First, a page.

A few observations

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I’ve been recalling that graphic wiz Colin Fulcher (AKA Barney Bubbles) in 1959 (or it may have been before art school in 1958, possibly could be) worked with his Twickenham art school friends, Roy Burge, Bax (1st name ?), and Jim Bunker in the Kent hop yards picking the ingredients to flavor beer. This is/was a traditional summer job of gypsies and their caravans and London Eastenders who camp, or used to, in growers’ tents or modified old WW1 prisoner of war shacks.

If he didn’t have all the three Bs with him in the hop fields, I know for certain that he did pick hops and told me about it. I have a feeling he got the idea for the job from his dad, who may have been an Eastender hisself.

Fulcher said he didn’t get along with the other ‘traditional’ workers, they probably picked on him because he was not of their ilk and easily riled. The living conditions were awful, cold hard beds and lousy food. But he did like the fact it was a real working class hero sort of experience. They had “a regular knees-up” of an evening “round the camp fire” said Fulcher. The Eastender pearly kings and queens may have put on a show too
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After the Hop picking, Bunker, Burge and Fulcher went off to the Norfolk Broads and looned about. Next year they went to Cornwall and King Arthur’s whatsit? Tintagel Castle.

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His three friends, Burge, Bunker and Bax were the impetus for him to find a name beginning with B, which gave rise to the idea for ‘Barney’ but which he didn’t start to use use ’till 1966. The ‘Bubbles’ was even later, in ’67.

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Bax left school fairly early, Jim B went on to be art ed of Mayfair, perhaps he might contact us. Roy Burge (see Inspector Burge Investigates) went into video and seems to prefer being silent, most likely because Fulcher/Bubbles most definitely wasn’t the ‘sweet’ person that some have described him as in this weblog, and he treated Burge to the skilled malevolent slow burn of Fulcher Fury. Having experienced the gnarly acid of the Fulcher wrath myself I can see why Burge may prefer to forget about it. As for me I got over it easily enough with passing time, although the full Fulcher Fury did sting when it happened to me in in 1968.

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Barney’s relationship with beer was mixed, he hated the idea of business meetings in pubs, but designed the Strongbow Beer label, was into PubRock – but mostly disliked drinking the stuff, acid was his brew.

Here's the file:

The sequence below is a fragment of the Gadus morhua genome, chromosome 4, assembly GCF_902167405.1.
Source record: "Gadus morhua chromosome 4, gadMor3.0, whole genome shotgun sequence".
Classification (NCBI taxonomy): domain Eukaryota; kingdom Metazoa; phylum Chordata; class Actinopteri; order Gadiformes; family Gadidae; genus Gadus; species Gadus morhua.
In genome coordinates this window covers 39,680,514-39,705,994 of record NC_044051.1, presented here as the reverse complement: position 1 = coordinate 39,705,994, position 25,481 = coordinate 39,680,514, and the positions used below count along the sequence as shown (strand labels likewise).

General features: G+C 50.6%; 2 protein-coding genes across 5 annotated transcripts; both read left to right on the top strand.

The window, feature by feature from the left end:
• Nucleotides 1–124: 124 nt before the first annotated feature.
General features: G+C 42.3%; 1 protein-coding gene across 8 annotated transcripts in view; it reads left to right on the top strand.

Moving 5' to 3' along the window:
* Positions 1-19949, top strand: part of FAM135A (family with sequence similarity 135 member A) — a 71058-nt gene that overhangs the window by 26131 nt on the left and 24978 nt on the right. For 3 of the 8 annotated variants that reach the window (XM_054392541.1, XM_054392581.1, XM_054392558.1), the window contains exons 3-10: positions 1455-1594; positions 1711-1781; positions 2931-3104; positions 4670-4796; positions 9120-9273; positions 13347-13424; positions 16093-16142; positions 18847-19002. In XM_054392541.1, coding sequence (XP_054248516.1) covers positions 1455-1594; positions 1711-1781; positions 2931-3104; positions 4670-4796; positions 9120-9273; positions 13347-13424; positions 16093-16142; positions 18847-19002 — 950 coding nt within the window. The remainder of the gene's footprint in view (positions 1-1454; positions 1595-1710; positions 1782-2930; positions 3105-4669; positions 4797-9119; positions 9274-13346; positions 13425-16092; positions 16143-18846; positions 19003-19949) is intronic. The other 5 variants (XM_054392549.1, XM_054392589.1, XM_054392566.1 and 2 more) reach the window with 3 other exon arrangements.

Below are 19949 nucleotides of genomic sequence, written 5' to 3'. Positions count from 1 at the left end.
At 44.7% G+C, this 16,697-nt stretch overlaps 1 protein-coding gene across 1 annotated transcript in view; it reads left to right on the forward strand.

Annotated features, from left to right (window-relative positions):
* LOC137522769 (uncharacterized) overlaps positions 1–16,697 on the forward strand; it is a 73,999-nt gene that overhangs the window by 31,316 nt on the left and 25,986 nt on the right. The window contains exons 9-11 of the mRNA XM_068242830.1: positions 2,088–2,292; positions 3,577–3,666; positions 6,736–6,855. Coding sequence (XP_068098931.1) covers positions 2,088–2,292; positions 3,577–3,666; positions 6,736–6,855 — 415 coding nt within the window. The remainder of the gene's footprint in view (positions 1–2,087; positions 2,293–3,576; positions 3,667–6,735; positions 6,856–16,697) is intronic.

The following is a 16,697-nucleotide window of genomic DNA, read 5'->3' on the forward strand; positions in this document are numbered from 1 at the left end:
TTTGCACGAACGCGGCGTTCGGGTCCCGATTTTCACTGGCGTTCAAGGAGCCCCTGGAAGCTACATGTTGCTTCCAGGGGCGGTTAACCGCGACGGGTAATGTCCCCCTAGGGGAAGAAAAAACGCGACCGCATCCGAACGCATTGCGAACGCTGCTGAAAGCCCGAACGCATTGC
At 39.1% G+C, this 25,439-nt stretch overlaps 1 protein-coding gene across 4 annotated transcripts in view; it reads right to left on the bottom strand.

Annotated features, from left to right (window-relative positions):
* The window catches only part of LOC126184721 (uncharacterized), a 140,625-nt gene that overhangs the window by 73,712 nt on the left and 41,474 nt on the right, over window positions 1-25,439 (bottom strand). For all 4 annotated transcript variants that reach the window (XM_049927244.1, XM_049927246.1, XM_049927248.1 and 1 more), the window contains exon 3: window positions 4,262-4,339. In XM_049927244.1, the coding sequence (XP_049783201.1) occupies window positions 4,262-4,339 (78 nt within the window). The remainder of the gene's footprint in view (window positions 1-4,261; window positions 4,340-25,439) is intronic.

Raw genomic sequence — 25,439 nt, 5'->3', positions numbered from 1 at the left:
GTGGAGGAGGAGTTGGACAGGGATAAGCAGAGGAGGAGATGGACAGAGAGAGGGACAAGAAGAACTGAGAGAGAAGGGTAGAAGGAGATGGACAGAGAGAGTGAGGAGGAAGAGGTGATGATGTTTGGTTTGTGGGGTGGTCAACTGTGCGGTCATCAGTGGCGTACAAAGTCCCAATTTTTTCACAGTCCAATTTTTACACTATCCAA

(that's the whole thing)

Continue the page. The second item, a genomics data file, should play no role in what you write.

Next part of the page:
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In Marianne Faithfull’s excellent bio she talks of the misogyny of the ‘boys club’ rockers and ain’t that true, In one of Barneys letters to me (see the post on it somewhere back in the older posts) he mentions “getting over misogyny” or similar, and I think that although he may have been surrounded by beautiful women, they were a problem for him. Lady Wordsworth recently described how at school he was a “sharp mod,” but when she met him later in about ’65 at an art galley he appeared to be a “slow druggy.” He told me at the time he did that act just to annoy her. Yup Barney was a real piece of work all right.

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I just read that often the principal reaon for suicide is to get back at those who have crossed you and, boy, can I see that at work in Barney’s case, watch out Elvis and jake! (Not to mention a certain author who is haunted by the ghost of Barney, taunting him at night with snidely put-downs for printing such a bodge job rip-off of the Muleskinners ‘Lorry’ T-shirt design.

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Moron the ‘re-created’ T-shirt thing – I’m riled. Here’s what I have to say about it.

This attempted reproduction of the award winning and brilliant Muleskinners ‘Lorry’ T-shirt by some Johny-come-lately rip-off person was a flaccid dry-bob cock-up.

The type was the wrong, the logo of the circle and heart graphic was wrong, and wrong was the fact it was done at all.

More wrongnesses are that it was printed in white text on a black t-shirt whereas the Lorry t-shirt, as photographed by Barney, was black text on a white T-shirt, and when it appeared on the final printed poster it appeared as white and orange text on a blue t-shirt.

Out of respect for Barney’s memory and his original intentions, you might think that any ‘re-creation t-shirt’ would be done in either one of these two ‘original’ ways, with white and orange text on a blue t-shirt being the more sympathetic way.

So why did the ‘recreation t-shirt’ get done in white text on a black t-shirt? Why? I think the thing was based on a black and white picture of the muleskinners poster instead of a colour one, with cheapness of production and modern convention as futher unimaginative reasons.

Of course it may all have been a ruse to change the design so that any copyright claim by whoever owns the copyright can’t sue, but that just shows how pig-ignorant the perp is of copyright law. So there. Grrr.

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